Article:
I started my blog in 2009, when I was just discovering the town. I was looking at the restaurants which opened, made lots of little discoveries… I started to work as a social media manager at BBDO, which turned into working 4 out of 5 days so I took the opportunity to work on my blog more.
Before the book came into view, I started to write for T-Magazine in the States, and wanted to have content on my site but to push it a little further. One day, my friend and mentor suggested I write a book about these changes I was seeing. “You know the new Paris, what you’re talking about in the press is modern Paris, all these changes in the city…” The idea had already been forming!
And that was how The New Paris was born?
Yes but there was a bit of a delay when I realised that it wasn’t just in food that things had changed. I saw more and more people that were adapting, following their passion, and reviving old savoir faire. That was the subject! I took my time to define the angle and to benchmark what was already on the market.
The timing was great. I contacted a friend in America, who adored the idea, her agent too, and we began to shape it to approach publishing houses. I handed in my notice on January 5, 2015, left on April 2 and two weeks later I had an offer from Abrams publishing house, which is a brand of the La Martinière Group.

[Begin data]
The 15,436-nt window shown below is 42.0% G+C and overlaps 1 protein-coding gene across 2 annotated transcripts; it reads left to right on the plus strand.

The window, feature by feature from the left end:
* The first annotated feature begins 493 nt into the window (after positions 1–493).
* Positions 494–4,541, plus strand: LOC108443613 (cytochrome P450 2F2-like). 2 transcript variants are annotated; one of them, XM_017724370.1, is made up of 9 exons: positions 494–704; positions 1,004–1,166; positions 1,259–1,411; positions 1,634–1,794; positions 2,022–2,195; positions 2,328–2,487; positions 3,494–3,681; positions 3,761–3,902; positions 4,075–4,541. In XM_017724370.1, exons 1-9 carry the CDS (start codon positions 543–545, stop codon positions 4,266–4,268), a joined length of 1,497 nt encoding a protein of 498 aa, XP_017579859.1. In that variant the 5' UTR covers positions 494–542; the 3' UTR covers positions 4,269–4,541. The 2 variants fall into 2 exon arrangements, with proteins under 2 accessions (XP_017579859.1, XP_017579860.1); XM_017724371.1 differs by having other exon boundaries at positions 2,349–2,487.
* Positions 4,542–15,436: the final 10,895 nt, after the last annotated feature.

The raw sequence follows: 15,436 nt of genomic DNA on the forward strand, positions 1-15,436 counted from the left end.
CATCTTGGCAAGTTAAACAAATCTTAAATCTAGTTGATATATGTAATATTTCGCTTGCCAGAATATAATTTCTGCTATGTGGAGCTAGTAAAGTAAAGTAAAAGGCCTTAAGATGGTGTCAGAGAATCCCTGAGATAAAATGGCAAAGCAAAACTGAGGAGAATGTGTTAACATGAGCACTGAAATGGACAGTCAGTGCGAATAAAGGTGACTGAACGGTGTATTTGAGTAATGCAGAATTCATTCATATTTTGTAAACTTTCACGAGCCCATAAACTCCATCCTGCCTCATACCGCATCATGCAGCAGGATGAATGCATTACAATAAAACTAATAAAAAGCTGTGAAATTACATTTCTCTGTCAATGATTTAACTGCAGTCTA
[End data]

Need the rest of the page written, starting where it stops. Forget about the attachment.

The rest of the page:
So you had the angle for the book - how did you begin to write it?
The research took a lot of time, meeting people, imagining chapters and shape of it. I spoke to around 60 people at different times and across different themes, not only food but fashion, shopping, and city life in Paris. It took a lot of time to find the thread that held it all together.
There are so many openings and closures of bars, cafés and shops across Paris - how did you narrow it down?
My editor wanted to make sure that we didn’t include anything that would be rapidly obsolete. When I started, the idea wasn’t to concentrate on passing trends but to document a movement, which is in many ways, is at its beginning. The changes that I show in the book were already in happening while I was documenting them. Paris continues to evolve.
And luckily, Paris things don’t go as quickly as in New York, for example, where the scene can change dramatically in as little as 6 months. Change is picking up speed in Paris (especially in the restaurant business) but we’re far from the pace of New York!